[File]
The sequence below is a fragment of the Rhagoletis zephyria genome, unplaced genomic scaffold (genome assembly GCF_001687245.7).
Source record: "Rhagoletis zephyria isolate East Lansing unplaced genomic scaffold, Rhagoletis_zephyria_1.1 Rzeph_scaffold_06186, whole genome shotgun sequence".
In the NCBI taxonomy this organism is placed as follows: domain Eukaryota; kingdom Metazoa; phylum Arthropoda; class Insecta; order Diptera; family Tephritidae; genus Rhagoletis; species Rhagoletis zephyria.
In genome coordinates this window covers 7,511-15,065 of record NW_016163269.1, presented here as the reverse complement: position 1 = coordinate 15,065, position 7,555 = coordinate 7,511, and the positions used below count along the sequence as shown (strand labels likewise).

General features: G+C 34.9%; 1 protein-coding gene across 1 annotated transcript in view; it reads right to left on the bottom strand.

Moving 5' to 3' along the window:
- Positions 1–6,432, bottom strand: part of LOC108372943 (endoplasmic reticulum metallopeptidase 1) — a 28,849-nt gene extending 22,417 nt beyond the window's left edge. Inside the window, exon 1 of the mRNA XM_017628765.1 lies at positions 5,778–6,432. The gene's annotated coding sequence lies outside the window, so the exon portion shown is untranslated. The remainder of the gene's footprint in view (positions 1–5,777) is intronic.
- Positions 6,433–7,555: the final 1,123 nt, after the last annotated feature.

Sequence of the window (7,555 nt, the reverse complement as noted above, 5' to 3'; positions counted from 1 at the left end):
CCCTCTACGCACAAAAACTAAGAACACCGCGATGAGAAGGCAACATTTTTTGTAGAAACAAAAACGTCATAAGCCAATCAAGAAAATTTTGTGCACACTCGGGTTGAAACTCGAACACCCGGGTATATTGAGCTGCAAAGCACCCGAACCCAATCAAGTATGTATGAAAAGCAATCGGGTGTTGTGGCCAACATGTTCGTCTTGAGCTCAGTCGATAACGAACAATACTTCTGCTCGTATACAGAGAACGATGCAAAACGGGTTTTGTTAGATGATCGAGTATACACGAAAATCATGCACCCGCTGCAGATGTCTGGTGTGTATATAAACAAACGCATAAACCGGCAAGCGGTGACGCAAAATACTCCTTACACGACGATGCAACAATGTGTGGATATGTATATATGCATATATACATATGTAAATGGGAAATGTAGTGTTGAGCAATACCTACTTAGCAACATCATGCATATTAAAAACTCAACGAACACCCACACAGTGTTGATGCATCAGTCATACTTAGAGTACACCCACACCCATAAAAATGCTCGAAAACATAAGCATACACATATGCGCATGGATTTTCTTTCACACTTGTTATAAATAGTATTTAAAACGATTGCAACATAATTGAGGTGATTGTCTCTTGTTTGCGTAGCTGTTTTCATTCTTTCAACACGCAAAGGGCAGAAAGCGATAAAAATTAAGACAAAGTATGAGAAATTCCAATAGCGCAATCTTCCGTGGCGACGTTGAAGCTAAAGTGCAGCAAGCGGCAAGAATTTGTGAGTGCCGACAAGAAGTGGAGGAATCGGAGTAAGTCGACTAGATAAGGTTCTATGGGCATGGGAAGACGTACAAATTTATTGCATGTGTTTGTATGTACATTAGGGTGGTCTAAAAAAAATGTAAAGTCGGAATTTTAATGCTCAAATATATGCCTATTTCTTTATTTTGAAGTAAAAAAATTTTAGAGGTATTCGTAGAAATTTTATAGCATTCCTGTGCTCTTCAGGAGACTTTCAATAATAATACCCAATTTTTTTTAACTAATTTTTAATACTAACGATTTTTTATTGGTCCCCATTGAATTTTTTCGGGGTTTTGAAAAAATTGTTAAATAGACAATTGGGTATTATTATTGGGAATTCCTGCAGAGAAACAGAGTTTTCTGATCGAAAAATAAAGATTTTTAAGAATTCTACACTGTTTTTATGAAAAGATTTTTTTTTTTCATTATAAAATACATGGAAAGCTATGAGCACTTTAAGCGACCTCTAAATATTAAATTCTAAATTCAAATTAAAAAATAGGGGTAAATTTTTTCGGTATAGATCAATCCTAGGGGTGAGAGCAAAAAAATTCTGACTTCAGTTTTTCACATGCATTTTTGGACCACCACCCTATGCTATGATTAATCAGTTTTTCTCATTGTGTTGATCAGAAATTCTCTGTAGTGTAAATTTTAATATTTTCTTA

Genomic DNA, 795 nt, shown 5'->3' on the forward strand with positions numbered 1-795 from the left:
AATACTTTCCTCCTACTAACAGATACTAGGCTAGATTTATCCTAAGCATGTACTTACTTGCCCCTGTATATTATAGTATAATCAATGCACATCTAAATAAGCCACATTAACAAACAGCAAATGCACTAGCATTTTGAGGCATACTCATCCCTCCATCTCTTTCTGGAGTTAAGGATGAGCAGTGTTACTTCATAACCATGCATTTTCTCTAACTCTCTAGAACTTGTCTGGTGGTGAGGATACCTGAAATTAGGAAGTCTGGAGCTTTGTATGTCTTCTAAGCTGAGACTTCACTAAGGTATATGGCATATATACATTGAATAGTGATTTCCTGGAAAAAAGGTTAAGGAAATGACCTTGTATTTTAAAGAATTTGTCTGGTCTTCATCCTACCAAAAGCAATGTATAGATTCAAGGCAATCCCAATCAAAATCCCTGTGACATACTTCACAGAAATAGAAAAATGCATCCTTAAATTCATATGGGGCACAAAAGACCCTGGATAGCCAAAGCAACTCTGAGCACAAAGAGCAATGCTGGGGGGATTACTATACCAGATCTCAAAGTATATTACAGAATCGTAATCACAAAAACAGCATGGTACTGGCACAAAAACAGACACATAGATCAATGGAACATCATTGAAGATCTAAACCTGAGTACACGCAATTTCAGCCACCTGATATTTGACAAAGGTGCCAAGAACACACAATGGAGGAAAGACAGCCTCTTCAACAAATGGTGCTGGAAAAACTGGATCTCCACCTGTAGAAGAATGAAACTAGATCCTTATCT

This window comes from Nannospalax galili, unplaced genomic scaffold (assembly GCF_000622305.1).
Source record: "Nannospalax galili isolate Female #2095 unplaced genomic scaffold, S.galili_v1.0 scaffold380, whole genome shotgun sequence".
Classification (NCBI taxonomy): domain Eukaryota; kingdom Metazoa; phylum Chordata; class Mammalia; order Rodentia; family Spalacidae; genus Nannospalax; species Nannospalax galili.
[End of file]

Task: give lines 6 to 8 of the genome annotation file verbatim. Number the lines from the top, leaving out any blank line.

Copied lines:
Moving 5' to 3' along the window:
- Positions 1–6,432, bottom strand: part of LOC108372943 (endoplasmic reticulum metallopeptidase 1) — a 28,849-nt gene extending 22,417 nt beyond the window's left edge. Inside the window, exon 1 of the mRNA XM_017628765.1 lies at positions 5,778–6,432. The gene's annotated coding sequence lies outside the window, so the exon portion shown is untranslated. The remainder of the gene's footprint in view (positions 1–5,777) is intronic.
- Positions 6,433–7,555: the final 1,123 nt, after the last annotated feature.